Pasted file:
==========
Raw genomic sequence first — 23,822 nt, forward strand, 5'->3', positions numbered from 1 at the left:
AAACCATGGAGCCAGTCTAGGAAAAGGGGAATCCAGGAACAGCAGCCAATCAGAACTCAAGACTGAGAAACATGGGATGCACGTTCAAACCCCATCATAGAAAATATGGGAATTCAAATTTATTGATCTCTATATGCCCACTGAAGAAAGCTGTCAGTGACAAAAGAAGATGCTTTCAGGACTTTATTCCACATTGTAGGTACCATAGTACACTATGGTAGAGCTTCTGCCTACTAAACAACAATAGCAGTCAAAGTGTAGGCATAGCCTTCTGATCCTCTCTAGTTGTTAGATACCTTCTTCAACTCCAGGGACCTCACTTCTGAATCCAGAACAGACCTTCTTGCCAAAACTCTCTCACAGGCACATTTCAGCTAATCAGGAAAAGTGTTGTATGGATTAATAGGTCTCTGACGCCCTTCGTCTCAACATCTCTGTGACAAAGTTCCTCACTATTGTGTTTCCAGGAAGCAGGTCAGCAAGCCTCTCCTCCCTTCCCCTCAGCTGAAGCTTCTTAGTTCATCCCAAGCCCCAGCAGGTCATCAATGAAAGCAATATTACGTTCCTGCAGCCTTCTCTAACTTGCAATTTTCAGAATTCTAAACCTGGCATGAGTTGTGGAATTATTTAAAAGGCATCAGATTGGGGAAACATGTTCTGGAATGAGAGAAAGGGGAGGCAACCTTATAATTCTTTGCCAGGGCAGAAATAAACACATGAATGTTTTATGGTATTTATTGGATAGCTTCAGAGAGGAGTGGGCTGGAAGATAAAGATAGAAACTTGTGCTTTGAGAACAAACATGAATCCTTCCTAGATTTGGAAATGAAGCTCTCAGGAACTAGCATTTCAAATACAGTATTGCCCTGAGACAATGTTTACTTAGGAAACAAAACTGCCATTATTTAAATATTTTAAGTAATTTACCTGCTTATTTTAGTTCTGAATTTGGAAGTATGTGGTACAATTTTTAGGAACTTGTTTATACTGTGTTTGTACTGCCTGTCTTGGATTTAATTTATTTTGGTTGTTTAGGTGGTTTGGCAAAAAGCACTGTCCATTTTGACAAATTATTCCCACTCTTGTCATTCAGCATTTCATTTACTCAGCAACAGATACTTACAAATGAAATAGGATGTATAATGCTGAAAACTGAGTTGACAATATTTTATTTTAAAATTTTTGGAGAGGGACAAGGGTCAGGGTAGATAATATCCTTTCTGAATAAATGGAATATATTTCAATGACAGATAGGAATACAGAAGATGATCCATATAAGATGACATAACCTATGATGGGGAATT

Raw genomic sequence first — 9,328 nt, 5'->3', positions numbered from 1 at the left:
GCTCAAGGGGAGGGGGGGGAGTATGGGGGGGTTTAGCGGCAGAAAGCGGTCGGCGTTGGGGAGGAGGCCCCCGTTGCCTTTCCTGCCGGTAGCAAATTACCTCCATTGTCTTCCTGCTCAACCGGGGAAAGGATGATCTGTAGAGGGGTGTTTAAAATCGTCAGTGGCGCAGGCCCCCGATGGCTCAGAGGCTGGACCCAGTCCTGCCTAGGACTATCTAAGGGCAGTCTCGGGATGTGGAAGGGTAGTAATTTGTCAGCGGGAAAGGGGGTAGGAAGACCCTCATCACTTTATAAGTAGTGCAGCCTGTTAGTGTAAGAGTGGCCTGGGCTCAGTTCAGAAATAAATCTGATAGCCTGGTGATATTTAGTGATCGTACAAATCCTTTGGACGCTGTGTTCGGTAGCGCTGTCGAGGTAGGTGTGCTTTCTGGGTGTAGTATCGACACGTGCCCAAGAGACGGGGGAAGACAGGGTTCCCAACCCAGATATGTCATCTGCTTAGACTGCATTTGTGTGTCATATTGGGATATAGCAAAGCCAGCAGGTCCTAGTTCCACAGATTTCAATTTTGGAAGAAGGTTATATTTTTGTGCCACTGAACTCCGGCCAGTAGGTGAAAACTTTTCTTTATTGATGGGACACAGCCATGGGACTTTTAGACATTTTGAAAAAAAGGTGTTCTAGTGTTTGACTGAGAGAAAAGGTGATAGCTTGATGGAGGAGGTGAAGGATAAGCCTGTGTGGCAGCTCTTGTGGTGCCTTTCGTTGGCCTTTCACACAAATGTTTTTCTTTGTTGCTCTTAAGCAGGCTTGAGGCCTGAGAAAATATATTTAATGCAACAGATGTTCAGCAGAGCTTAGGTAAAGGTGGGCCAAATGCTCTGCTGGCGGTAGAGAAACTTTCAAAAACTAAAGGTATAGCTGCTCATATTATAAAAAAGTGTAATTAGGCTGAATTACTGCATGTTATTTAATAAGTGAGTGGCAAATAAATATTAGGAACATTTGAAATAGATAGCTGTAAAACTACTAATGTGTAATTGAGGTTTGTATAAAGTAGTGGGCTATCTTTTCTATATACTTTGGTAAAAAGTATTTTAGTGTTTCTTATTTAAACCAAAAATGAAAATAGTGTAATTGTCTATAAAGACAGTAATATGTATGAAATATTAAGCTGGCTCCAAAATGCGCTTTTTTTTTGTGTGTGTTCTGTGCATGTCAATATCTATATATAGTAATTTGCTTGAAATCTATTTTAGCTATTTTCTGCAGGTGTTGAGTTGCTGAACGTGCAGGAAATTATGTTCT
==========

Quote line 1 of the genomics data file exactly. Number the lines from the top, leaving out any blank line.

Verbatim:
Raw genomic sequence first — 23,822 nt, forward strand, 5'->3', positions numbered from 1 at the left: